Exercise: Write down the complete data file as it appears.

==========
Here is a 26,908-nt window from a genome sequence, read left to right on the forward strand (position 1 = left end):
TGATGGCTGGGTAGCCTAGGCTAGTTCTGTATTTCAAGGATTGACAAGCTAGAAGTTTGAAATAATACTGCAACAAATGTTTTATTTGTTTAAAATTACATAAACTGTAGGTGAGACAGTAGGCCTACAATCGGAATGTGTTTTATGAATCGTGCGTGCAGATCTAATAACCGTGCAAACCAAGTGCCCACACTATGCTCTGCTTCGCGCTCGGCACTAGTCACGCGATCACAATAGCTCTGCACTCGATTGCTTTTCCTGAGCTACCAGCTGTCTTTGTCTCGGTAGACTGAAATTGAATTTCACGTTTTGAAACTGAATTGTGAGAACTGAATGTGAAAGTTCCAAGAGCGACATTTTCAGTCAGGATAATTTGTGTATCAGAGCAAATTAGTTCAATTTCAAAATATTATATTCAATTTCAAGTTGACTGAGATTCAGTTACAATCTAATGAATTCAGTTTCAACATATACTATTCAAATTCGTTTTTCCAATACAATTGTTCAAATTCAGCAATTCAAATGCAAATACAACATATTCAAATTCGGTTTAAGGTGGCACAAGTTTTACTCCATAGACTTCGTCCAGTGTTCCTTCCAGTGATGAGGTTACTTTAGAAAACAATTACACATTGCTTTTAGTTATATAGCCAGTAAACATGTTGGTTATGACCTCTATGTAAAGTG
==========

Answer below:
Here is a 26,908-nt window from a genome sequence, read left to right on the forward strand (position 1 = left end):
TGATGGCTGGGTAGCCTAGGCTAGTTCTGTATTTCAAGGATTGACAAGCTAGAAGTTTGAAATAATACTGCAACAAATGTTTTATTTGTTTAAAATTACATAAACTGTAGGTGAGACAGTAGGCCTACAATCGGAATGTGTTTTATGAATCGTGCGTGCAGATCTAATAACCGTGCAAACCAAGTGCCCACACTATGCTCTGCTTCGCGCTCGGCACTAGTCACGCGATCACAATAGCTCTGCACTCGATTGCTTTTCCTGAGCTACCAGCTGTCTTTGTCTCGGTAGACTGAAATTGAATTTCACGTTTTGAAACTGAATTGTGAGAACTGAATGTGAAAGTTCCAAGAGCGACATTTTCAGTCAGGATAATTTGTGTATCAGAGCAAATTAGTTCAATTTCAAAATATTATATTCAATTTCAAGTTGACTGAGATTCAGTTACAATCTAATGAATTCAGTTTCAACATATACTATTCAAATTCGTTTTTCCAATACAATTGTTCAAATTCAGCAATTCAAATGCAAATACAACATATTCAAATTCGGTTTAAGGTGGCACAAGTTTTACTCCATAGACTTCGTCCAGTGTTCCTTCCAGTGATGAGGTTACTTTAGAAAACAATTACACATTGCTTTTAGTTATATAGCCAGTAAACATGTTGGTTATGACCTCTATGTAAAGTG